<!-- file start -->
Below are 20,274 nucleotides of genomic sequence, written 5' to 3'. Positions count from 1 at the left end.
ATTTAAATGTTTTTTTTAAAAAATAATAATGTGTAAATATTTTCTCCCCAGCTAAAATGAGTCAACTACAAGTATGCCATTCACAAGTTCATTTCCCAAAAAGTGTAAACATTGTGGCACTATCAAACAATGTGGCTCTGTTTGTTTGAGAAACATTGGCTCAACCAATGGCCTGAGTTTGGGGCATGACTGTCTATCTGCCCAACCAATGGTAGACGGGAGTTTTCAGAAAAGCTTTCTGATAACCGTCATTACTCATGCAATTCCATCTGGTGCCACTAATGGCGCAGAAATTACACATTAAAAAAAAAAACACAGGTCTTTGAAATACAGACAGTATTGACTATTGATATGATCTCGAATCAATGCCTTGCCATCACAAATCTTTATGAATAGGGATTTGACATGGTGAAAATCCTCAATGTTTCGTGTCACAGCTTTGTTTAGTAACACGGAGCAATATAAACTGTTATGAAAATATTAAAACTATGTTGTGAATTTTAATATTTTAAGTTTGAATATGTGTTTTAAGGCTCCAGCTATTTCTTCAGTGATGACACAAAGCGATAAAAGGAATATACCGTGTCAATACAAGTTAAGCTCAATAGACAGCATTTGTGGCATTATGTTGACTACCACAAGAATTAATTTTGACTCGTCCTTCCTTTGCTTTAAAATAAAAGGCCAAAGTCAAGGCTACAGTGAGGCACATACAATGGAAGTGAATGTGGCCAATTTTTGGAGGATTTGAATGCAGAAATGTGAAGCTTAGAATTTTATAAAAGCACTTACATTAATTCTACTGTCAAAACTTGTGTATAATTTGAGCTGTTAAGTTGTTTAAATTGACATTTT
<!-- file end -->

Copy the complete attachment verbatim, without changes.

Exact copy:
Below are 20,274 nucleotides of genomic sequence, written 5' to 3'. Positions count from 1 at the left end.
ATTTAAATGTTTTTTTTAAAAAATAATAATGTGTAAATATTTTCTCCCCAGCTAAAATGAGTCAACTACAAGTATGCCATTCACAAGTTCATTTCCCAAAAAGTGTAAACATTGTGGCACTATCAAACAATGTGGCTCTGTTTGTTTGAGAAACATTGGCTCAACCAATGGCCTGAGTTTGGGGCATGACTGTCTATCTGCCCAACCAATGGTAGACGGGAGTTTTCAGAAAAGCTTTCTGATAACCGTCATTACTCATGCAATTCCATCTGGTGCCACTAATGGCGCAGAAATTACACATTAAAAAAAAAAACACAGGTCTTTGAAATACAGACAGTATTGACTATTGATATGATCTCGAATCAATGCCTTGCCATCACAAATCTTTATGAATAGGGATTTGACATGGTGAAAATCCTCAATGTTTCGTGTCACAGCTTTGTTTAGTAACACGGAGCAATATAAACTGTTATGAAAATATTAAAACTATGTTGTGAATTTTAATATTTTAAGTTTGAATATGTGTTTTAAGGCTCCAGCTATTTCTTCAGTGATGACACAAAGCGATAAAAGGAATATACCGTGTCAATACAAGTTAAGCTCAATAGACAGCATTTGTGGCATTATGTTGACTACCACAAGAATTAATTTTGACTCGTCCTTCCTTTGCTTTAAAATAAAAGGCCAAAGTCAAGGCTACAGTGAGGCACATACAATGGAAGTGAATGTGGCCAATTTTTGGAGGATTTGAATGCAGAAATGTGAAGCTTAGAATTTTATAAAAGCACTTACATTAATTCTACTGTCAAAACTTGTGTATAATTTGAGCTGTTAAGTTGTTTAAATTGACATTTT